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Shining New Light on Brain Injury

A computer-modeled image of the human brain in profile, against a black background
Endowed giving from UCLA supporters is driving research into the effects and treatments of traumatic brain injury (TBI).

Across campus, researchers are carrying out pioneering work powered by endowed giving. This important form of support provides a reliable funding source to individuals and teams — ensuring they have the resources they need to make discoveries that can transform people’s lives.

Forging Vital Connections

One scholar conducting this work is Mayumi Prins ’91, Ph.D. ’97, a professor of neurosurgery with the David Geffen School of Medicine at UCLA and a member of UCLA’s Brain Research Institute. With the help of the Brain Injury Research Program endowment — funded by multiple donors with lead support from Marilyn, M.A. ’70 and Austin Anderson, P ’03, ’08 — Dr. Prins and her colleagues are seeking new ways to help patients recover and adapt after serious brain injury.

Dr. Prins serves as the director of UCLA’s Brain Injury Research Center (BIRC) — affiliated with the Department of Neurosurgery at UCLA Health — which focuses on traumatic brain injury (TBI). This field is constantly evolving, thanks to technological advances and collaborations with researchers in a variety of disciplines. Dr. Prins is excited to be part of driving this new connected era in research.

“Our vision is one where we have much more integration — a culture of openness and collaboration,” says Dr. Prins.  “We always keep in mind that it’s not about us, it’s about the patients. At the end of the day, we want to succeed through our patients doing better.”

Bringing Together the Best Minds

“Just as brain function depends on strong connections, so the same could be said for the field of neuroscience research,” says Dr. Prins. “Endowed funding helps us foster a new generation of neuroscientists and ensure they are working in an interdisciplinary fashion, connecting and partnering with experts in other areas. Through these collaborations, they make surprising discoveries and open up new possibilities for the diagnosis, treatment and prevention of brain injury.”

At the BIRC, neurologists work alongside therapists and sports medicine specialists in the UCLA Steve Tisch BrainSPORT Program — which also is supported by endowed giving. Together, they study how exercise can affect the brains of athletes and their ability to recover from TBIs and concussions.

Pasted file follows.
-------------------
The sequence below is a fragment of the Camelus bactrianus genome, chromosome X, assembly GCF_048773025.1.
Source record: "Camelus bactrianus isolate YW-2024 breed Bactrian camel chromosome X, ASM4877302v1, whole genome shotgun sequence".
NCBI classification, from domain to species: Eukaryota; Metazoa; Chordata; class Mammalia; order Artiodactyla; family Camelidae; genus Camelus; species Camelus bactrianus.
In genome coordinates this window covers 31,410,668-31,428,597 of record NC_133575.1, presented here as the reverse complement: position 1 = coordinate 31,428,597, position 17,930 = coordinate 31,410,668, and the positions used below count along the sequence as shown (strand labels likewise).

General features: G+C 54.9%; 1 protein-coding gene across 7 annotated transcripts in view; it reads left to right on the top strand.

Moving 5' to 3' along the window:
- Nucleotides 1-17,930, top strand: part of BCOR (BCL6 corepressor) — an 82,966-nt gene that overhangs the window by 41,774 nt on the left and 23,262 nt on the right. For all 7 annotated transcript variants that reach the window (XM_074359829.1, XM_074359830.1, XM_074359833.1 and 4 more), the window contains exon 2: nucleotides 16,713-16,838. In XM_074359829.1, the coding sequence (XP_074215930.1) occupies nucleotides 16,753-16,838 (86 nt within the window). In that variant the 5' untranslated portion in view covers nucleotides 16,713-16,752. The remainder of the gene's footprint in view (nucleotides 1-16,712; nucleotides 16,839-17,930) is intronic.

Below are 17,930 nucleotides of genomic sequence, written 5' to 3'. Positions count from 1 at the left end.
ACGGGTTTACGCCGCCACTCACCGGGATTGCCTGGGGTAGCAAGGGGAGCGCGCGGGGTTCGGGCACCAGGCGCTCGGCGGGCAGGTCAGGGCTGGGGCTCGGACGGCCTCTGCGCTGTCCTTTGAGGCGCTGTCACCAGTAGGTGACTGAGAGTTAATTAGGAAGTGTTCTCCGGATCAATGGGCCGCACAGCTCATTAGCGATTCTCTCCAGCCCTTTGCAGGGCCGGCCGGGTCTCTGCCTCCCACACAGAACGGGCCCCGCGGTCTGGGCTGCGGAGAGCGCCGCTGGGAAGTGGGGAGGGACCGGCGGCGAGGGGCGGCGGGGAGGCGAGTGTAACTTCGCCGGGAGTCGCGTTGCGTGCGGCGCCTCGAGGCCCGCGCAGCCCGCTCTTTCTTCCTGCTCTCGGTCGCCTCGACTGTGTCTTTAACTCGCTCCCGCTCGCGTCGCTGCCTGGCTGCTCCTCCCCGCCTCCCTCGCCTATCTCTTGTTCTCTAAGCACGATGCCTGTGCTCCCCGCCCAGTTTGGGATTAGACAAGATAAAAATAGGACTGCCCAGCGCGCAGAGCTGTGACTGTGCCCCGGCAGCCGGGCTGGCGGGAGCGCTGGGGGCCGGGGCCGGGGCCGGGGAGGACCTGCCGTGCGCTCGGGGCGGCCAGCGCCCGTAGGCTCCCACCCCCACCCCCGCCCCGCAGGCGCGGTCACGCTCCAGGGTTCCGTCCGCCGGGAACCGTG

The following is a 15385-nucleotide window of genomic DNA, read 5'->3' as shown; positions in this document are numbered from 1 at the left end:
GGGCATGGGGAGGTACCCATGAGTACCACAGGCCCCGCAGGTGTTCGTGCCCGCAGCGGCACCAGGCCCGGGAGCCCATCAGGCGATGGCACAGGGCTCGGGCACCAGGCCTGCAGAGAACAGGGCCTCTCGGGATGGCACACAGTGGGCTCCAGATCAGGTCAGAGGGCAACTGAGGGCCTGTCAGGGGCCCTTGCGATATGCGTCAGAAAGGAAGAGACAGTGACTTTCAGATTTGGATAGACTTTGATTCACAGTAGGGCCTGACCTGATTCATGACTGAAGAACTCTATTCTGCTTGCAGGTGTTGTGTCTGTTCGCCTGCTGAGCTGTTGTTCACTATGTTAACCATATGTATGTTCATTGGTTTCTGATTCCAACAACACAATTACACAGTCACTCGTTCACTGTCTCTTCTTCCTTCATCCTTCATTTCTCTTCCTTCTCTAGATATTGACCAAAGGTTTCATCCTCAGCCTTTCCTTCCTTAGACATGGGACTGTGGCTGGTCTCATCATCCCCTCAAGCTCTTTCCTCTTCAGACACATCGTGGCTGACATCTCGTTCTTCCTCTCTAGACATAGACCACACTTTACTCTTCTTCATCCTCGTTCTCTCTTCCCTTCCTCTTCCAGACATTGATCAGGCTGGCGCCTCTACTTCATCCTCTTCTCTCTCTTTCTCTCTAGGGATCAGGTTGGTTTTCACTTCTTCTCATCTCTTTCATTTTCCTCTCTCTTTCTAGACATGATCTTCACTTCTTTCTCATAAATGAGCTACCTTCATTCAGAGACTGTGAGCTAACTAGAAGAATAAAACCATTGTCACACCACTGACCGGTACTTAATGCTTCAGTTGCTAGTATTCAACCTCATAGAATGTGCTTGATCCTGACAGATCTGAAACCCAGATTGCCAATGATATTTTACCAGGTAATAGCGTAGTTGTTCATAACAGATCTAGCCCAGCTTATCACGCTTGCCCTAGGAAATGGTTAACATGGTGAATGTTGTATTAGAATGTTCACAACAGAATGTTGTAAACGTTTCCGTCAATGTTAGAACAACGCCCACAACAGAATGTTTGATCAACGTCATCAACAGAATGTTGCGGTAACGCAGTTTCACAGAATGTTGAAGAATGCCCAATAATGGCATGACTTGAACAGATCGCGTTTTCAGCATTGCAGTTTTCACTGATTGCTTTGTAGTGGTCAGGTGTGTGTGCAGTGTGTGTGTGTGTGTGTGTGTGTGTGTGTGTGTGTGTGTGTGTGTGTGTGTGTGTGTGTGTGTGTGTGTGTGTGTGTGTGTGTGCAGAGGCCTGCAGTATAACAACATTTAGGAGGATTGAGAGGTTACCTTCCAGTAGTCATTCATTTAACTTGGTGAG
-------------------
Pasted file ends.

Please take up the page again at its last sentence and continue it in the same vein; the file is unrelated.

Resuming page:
The BIRC partners closely with UCLA’s Operation Mend, supporting its mission of providing healing to post-9/11 military personnel, veterans and families. Research by Dr. Prins — along with others, including her BIRC colleague Dr. Christopher Giza, professor of pediatric neurology and neurosurgery at the David Geffen School of Medicine — informs the approach to working with individuals with TBI. In addition, professor emeritus of neurosurgery Dr. David Hovda partnered with the U.S. Joint Chiefs of Staff to draw up military guidelines for the management of TBI and post-traumatic stress disorder in members of the Armed Forces.

Meanwhile, a post-baccalaureate student, Ellie Pourasgari, is examining the effects of early life stress on the outcomes of traumatic brain injury. These types of injury can result in greater risk-taking behaviors, but how do they affect children who have already experienced significant stress? This research is exploring how unpredictable stress during childhood can alter the normal development of stress responses following a TBI.

Dr. Zoe Teton, a neurosurgery resident, and Sydney Bennett, a post-baccalaureate student, are both members of Dr. Prins’ research team. They are investigating the effects of TBI on adolescents, with a focus on the glymphatic system — the brain’s means of cleaning house. Failure to clear protein and waste can contribute to the onset of neurodegenerative conditions like Alzheimer’s disease. The scientists hope to uncover how brain injury might factor into this process.

In addition to research, the Brain Injury Research Program endowment also funds the annual UC & Western Neurotrauma Symposium. This gathering unites students and faculty from across the University of California and the Western U.S. to exchange ideas, share their research findings and develop new working relationships.

Endowed giving provides a strong basis for UCLA research efforts and neuroscience is just one of the areas seeing benefit. This powerful form of philanthropy makes a vast array of exciting work possible, and will help unlock impactful discoveries in the years to come.

To explore how you can support neuroscience research at UCLA, contact Chantelle Eastman.

A woman in a white lab coat, with computer screens behind her, holds up and examines a translucent slide with images of brains on it.

Endowed giving helps power the research of Dr. Mayumi Prins and her colleagues as they investigate the impacts of traumatic brain injury (TBI) and seek more effective recovery methods.

Group of female college students play lacrosse on a grassy field with a brick building in the background

Researchers at the UCLA Brain Injury Research Center and the UCLA Steve Tisch BrainSPORT Program study athletes to better understand how exercise affects recovery from TBI.

A military veteran with facial scars and his family smile at the camera while standing in front of a red, white and blue quilt hanging on a wall.

Discoveries by the Brain Injury Research Center help shape the treatments that UCLA Operation Mend delivers to post-9/11 military personnel and veterans with TBIs.

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